The Truth About Fad Diets

Have you ever heard your friends brag about being on an amazing weight loss diet?  Maybe you felt out of the loop, wondering what these “miracle” diets are all about, and why you’re missing out on the perceived benefits.  Fret not! We’re here to reveal the truth behind these diets and whether or not they are all they’re cracked up to be.

“Fad” diets often promise quick weight loss results while restricting food groups such as carbohydrates. They sometimes promise that food can change your body chemistry or even your genes. Fad diets often contradict government regulated food guides.

Instead of going through each Fad diet and pointing out the pros and cons of each one, we’ve put together a list of “truths” for you to use as a reference and point of comparison whenever you come across a diet that piques your interest.


Here goes:

  • Weight loss does not result from eating a specific ratio of carbohydrates, fat or protein, but rather results from expending more energy than you take in
  • Some diets claim to “reset your genetic code” but genes are inherited and you cannot alter your genetic code with what you eat
  • Your brain depends on glucose for energy, and the primary source of glucose is carbohydrates, not protein, so watch out for high-protein, low carbohydrate recommendations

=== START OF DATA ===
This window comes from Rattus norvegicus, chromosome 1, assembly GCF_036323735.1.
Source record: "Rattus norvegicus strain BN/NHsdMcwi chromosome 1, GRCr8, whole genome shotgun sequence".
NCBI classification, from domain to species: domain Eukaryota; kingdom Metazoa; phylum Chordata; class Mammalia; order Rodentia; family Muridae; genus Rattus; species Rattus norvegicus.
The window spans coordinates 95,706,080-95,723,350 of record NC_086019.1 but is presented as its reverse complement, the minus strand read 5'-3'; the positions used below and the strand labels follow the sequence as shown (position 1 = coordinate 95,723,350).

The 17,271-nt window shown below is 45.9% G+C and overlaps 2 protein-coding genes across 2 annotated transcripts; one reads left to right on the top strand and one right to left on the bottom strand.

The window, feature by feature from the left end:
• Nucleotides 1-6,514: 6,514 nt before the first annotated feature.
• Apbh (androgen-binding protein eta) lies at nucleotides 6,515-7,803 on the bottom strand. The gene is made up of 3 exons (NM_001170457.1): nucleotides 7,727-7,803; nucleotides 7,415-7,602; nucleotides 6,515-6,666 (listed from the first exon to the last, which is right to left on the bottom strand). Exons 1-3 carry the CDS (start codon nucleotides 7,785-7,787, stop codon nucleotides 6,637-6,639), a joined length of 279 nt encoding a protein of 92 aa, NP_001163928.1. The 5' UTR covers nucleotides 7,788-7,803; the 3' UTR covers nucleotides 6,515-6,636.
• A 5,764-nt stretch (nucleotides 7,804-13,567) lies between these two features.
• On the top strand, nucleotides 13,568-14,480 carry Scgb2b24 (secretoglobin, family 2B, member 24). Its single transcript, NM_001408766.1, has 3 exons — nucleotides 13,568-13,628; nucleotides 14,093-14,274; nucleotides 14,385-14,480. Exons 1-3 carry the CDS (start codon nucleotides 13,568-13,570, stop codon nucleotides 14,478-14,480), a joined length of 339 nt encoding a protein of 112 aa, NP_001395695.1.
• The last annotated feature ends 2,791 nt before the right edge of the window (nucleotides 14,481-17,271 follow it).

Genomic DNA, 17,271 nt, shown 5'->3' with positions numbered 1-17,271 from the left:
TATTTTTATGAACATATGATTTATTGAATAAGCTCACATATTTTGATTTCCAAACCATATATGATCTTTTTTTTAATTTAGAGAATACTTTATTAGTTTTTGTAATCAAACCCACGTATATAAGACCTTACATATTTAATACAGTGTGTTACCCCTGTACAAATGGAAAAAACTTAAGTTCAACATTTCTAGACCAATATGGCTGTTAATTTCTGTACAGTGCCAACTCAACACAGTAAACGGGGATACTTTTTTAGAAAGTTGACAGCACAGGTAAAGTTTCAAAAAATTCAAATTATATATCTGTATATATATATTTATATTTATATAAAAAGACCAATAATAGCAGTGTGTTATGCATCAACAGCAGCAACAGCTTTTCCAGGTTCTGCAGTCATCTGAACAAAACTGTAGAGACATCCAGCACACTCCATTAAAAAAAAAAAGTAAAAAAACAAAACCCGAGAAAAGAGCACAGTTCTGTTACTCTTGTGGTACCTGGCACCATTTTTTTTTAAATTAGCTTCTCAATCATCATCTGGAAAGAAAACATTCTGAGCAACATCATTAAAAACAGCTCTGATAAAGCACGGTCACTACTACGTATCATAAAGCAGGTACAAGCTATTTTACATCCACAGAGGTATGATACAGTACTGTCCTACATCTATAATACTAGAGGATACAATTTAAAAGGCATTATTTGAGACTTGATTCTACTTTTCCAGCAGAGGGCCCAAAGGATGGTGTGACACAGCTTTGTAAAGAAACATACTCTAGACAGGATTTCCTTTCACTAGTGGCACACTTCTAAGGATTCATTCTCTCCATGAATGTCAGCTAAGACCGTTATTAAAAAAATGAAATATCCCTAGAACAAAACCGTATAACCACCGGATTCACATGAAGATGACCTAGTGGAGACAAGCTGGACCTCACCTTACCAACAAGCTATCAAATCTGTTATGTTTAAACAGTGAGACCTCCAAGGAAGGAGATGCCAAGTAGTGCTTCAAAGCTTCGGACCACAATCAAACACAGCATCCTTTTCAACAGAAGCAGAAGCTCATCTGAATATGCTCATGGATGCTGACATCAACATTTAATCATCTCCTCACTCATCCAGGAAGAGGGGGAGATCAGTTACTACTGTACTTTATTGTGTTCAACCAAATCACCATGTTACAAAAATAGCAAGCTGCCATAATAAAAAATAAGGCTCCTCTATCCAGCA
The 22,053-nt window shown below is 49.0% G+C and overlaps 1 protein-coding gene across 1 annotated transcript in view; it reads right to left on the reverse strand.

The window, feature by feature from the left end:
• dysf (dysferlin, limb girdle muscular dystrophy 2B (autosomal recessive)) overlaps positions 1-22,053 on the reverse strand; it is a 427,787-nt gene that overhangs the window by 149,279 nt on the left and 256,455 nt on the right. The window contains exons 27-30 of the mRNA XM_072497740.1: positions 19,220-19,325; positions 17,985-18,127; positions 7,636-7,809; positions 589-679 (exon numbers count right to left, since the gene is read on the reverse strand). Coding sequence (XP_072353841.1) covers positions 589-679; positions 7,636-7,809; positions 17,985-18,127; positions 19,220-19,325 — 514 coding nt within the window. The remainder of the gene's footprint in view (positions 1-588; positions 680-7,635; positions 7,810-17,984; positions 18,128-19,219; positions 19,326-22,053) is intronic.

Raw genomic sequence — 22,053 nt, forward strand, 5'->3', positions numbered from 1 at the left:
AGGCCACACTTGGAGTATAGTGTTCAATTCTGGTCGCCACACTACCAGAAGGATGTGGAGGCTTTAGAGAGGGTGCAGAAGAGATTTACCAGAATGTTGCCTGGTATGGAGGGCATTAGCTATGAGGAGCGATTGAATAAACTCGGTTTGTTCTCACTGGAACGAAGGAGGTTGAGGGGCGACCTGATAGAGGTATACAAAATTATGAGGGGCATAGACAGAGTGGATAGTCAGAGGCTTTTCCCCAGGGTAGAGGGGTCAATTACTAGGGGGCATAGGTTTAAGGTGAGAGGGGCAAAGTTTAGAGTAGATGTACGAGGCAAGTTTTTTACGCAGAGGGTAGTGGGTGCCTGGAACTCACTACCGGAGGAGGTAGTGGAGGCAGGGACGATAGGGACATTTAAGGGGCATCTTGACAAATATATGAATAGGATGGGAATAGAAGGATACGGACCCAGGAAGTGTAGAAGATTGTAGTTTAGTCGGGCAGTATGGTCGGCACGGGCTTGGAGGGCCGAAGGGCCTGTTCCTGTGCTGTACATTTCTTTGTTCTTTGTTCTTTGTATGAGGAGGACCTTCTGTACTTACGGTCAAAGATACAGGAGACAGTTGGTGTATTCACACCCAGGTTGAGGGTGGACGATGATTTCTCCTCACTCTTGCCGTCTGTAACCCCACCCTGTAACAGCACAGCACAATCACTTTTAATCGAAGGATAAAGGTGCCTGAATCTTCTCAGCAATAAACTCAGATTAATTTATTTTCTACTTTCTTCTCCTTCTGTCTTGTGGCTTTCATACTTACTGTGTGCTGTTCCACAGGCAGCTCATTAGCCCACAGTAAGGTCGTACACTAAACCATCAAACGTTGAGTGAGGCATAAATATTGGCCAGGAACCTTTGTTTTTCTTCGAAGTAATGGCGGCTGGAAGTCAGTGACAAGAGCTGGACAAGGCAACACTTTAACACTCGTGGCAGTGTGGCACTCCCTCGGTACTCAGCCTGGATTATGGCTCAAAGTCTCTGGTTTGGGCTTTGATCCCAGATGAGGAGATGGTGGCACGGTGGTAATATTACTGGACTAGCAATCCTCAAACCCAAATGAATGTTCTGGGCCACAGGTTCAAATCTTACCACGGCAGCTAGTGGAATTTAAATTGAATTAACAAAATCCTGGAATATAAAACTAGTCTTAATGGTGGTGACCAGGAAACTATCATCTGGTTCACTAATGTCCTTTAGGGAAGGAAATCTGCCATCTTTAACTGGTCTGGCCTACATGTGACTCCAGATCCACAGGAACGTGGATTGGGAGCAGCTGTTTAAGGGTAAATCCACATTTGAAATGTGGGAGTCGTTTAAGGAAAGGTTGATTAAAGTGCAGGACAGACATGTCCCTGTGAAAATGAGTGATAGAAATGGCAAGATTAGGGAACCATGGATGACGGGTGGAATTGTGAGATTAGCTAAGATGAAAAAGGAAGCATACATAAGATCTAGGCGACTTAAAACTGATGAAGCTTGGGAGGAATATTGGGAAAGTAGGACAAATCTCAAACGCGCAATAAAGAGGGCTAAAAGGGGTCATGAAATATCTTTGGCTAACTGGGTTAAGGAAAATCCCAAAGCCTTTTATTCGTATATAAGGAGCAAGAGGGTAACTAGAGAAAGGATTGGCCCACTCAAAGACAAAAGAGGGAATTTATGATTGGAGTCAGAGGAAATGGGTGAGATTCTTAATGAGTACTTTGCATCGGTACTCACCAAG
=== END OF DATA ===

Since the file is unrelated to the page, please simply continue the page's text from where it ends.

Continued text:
• Balanced eating does not limit or overemphasize certain foods (some examples of this are: “eat cabbage soup only” or “legumes are bad”)
  • Carbohydrates are not toxic, unhealthy or dangerous, but to avoid weight gain, it’s important to pay attention to portion size and try to consume them as whole, natural sources such as such as brown rice, oats, whole-wheat pasta and whole-wheat bread, barley, or quinoa.
  • Caution is warranted in the use of injections that claim to promote rapid weight loss. Long-term weight loss plans include a restriction of total calories, and a regular exercise program.
  • Many of the so-called “magic” weight-loss plans include herbal laxative nutritional supplements that sure, will make your bowel movements more regular, but they are not reducing calorie intake. The reason? Absorption of nutrients occurs mainly in the upper small intestine and laxatives act on the lower large intestine, so these types of weight loss pills will not diminish nutrient absorption or reduce calorie intake. Not to mention, they often result in diarrhea, cramping, and nausea.
  • Good nutrition is an important component of weight loss – dropping weight without consuming essential nutrients from all food groups, is not sustainable or healthy
  • Nutritional supplements won’t help you lose weight in themselves, but they may help support energy and can help ensure you’re getting all your vitamins to support a healthy, balanced diet


So the next time you’re contemplating a new diet plan, keep this list on hand and ask yourself whether or not the diet claims are sound. At the end of the day remember that Fad diets, like any trend, come and go and are not usually based on scientific evidence.



(1) Wartian Smith, P. (2008). What You Must Know about Vitamins, Minerals, Herbs & More. Garden City Park, NY: Square One Publishers.

(2) Whitney, E., Rady Rolfes, S. (2005). Understanding Nutrition. Belmont, CA: Thomson Wadworth.


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